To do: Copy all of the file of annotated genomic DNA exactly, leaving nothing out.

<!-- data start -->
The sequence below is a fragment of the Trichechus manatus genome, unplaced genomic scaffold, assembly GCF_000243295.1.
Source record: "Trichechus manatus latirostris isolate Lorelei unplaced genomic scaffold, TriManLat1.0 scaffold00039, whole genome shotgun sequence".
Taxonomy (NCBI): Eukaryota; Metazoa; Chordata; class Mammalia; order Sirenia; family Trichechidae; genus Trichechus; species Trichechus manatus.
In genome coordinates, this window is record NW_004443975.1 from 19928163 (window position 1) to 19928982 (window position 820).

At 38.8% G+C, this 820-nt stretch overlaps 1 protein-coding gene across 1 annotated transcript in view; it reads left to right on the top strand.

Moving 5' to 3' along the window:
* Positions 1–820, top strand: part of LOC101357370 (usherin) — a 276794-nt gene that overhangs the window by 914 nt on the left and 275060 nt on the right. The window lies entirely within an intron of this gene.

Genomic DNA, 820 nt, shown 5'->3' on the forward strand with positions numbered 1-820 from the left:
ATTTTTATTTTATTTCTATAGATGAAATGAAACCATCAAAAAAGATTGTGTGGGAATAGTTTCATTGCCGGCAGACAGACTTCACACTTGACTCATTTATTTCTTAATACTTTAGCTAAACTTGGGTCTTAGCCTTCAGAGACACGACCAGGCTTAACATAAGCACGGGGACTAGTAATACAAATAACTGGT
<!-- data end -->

The sequence below is a fragment of the Trichechus manatus genome, unplaced genomic scaffold, assembly GCF_000243295.1.
Source record: "Trichechus manatus latirostris isolate Lorelei unplaced genomic scaffold, TriManLat1.0 scaffold00039, whole genome shotgun sequence".
Taxonomy (NCBI): Eukaryota; Metazoa; Chordata; class Mammalia; order Sirenia; family Trichechidae; genus Trichechus; species Trichechus manatus.
In genome coordinates, this window is record NW_004443975.1 from 19928163 (window position 1) to 19928982 (window position 820).

At 38.8% G+C, this 820-nt stretch overlaps 1 protein-coding gene across 1 annotated transcript in view; it reads left to right on the top strand.

Moving 5' to 3' along the window:
* Positions 1–820, top strand: part of LOC101357370 (usherin) — a 276794-nt gene that overhangs the window by 914 nt on the left and 275060 nt on the right. The window lies entirely within an intron of this gene.

Genomic DNA, 820 nt, shown 5'->3' on the forward strand with positions numbered 1-820 from the left:
ATTTTTATTTTATTTCTATAGATGAAATGAAACCATCAAAAAAGATTGTGTGGGAATAGTTTCATTGCCGGCAGACAGACTTCACACTTGACTCATTTATTTCTTAATACTTTAGCTAAACTTGGGTCTTAGCCTTCAGAGACACGACCAGGCTTAACATAAGCACGGGGACTAGTAATACAAATAACTGGT